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Dynamically Loading React Components with Hooks

Dynamic component loading and on-demand component loading can help improve maintenance and performance. We provide an overview of these techniques.

Dynamic Component Loading

Dynamic component loading is a technique that can replace writing import statements for many components. Instead of declaring every possible component that can be used, you can use a dynamic value for the path of a component. You can also use lazy loading to provide the end user with exactly the code bundle they need. A smaller bundle size for the end user should result in performance improvements. React 16.6.0+ provides React.lazy and React.Suspense to support lazy loading of React components. Instead of importing all components, lazy loading allows you to import only additional components when they are needed. In this article, you will explore the concepts of dynamic component loading and on-demand component loading.


To complete this tutorial, you will need:

  • An understanding of JavaScript variables and functions. You can read the “How To Code in JavaScript” series for more in-depth knowledge.
  • An understanding of importing, exporting, and rendering React components. You can read our “How To Code in React.js” series for more in-depth coverage. No local development is required. CodeSandbox examples are available for further experimentation.

Dynamic Component Loading

Suppose you are developing an application that displays views for three subreddits: r/reactjs, r/learnreactjs, and r/javascript. Depending on the subredditsToShow property, a different component is displayed. Here is an example of such an application:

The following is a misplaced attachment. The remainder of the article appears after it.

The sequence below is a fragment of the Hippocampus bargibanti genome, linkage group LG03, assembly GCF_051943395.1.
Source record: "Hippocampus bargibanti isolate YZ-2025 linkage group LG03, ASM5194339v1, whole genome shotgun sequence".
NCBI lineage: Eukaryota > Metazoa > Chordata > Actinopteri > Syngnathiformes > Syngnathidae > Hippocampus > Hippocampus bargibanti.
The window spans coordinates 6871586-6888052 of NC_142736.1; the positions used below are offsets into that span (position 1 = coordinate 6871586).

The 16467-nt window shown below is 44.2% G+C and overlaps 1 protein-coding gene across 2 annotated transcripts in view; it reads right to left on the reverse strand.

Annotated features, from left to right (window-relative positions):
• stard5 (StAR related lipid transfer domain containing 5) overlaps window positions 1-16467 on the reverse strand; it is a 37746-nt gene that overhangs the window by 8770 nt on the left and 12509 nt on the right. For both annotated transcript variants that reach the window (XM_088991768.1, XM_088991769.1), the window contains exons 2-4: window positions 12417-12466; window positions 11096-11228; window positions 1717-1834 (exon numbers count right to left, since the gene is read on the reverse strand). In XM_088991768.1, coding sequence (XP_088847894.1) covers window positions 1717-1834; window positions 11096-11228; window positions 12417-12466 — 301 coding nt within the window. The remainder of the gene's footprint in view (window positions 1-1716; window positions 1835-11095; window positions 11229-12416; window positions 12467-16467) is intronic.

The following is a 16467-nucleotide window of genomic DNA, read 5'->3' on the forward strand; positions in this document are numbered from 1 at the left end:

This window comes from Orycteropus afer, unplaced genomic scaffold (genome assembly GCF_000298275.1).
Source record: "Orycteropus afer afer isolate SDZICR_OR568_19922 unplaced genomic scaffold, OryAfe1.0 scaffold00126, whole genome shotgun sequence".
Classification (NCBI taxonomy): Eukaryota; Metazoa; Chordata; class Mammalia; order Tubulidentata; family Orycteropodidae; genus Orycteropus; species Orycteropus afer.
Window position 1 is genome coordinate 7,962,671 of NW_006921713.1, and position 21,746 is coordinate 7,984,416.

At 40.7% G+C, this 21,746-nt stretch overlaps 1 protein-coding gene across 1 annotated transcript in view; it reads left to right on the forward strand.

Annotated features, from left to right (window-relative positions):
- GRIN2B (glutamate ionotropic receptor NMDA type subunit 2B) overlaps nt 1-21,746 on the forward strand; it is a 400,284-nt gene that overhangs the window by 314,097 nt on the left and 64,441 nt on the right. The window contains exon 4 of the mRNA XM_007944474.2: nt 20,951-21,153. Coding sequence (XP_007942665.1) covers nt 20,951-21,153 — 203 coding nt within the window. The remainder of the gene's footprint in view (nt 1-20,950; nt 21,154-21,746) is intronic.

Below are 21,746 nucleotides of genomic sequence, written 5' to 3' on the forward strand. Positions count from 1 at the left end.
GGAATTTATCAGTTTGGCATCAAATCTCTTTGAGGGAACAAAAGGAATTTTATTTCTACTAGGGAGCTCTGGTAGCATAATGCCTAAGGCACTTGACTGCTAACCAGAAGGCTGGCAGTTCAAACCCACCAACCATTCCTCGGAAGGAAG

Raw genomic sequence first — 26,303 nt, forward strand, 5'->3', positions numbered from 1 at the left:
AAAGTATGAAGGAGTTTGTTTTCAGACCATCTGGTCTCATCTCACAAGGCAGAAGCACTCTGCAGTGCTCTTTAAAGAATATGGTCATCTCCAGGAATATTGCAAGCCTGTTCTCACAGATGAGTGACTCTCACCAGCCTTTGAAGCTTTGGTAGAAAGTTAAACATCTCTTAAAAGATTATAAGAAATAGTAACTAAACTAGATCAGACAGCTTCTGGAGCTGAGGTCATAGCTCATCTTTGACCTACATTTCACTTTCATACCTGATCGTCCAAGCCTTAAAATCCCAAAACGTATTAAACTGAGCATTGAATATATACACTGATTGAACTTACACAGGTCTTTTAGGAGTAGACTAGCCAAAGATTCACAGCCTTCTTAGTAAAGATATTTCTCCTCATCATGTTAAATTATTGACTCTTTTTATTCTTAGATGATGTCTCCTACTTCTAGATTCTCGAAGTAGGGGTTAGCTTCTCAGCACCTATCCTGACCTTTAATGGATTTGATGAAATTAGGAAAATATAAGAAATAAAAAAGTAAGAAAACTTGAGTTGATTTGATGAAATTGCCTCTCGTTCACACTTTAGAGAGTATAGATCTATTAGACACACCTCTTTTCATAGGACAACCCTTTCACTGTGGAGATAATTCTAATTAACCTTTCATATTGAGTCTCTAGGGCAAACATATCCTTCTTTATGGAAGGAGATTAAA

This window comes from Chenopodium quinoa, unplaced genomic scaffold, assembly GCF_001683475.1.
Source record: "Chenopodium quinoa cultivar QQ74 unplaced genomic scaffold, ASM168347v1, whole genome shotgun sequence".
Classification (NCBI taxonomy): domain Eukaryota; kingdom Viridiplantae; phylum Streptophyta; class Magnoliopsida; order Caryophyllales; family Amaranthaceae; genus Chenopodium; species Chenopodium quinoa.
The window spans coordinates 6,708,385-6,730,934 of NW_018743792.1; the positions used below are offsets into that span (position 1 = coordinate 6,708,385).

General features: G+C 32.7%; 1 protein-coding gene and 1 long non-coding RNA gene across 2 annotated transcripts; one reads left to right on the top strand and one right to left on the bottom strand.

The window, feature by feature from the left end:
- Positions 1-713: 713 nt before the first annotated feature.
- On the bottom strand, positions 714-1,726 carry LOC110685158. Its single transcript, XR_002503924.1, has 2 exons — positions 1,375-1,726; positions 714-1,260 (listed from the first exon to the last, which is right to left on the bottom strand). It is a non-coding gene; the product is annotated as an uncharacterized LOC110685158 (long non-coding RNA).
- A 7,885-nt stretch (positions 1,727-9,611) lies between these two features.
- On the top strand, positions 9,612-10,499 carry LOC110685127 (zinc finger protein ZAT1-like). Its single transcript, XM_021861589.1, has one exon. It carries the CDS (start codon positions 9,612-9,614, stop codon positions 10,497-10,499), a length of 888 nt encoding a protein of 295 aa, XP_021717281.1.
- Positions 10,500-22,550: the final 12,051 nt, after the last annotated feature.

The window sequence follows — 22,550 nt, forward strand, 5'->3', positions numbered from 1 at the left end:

import React from 'react';
import shortid from 'shortid';

import LearnReactView from './views/learnreactView';
import ReactView from './views/reactView';
import JavaScriptView from './views/javascriptView';
import NullView from './views/NullView';

export default function App({ subredditsToShow }) {
  // Code to display subreddit views

In this approach, you use a switch/case statement to determine which view is displayed. This works well for a handful of subreddits, but with additional subreddits, the code becomes cluttered. You can avoid this problem by loading components dynamically per subreddit and removing the switch statement. Here is a sample implementation:

import React, { lazy, useEffect, useState } from 'react';
import shortid from 'shortid';

const importView = subreddit =>
  lazy(() =>
    import(`./views/${subreddit}View`).catch(() =>

export default function App({ subredditsToShow }) {
  // Code for dynamic component loading

In this implementation, views are dynamically loaded and stored in a state to be rendered later. This results in more efficient and maintainable code. You can also add a loading indicator to load the views.

Loading Components on Demand

In the previous examples, you loaded components automatically without any performance improvement. You can improve performance by sending JavaScript only when it is needed, when a user performs an action. Suppose you need to display different types of charts for the following data:

const data = [
    id: 'php',
    label: 'php',
    value: 372,
    color: 'hsl(233, 70%, 50%)'
  // More data records...

You can make the site load faster by avoiding unused JavaScript and loading charts only when they are needed. Here is a sample implementation:

import React, { lazy, useState } from 'react';
import shortid from 'shortid';

const importView = chartName =>
  lazy(() =>
      .catch(() => import(`./charts/NullChart`))

const data = [ ... ];

export default function App() {
  // Code for loading components on demand

In this implementation, chart components are loaded only when the user clicks the corresponding buttons. This results in efficient use of resources and faster page execution. Dynamically Loading React Components with Hooks

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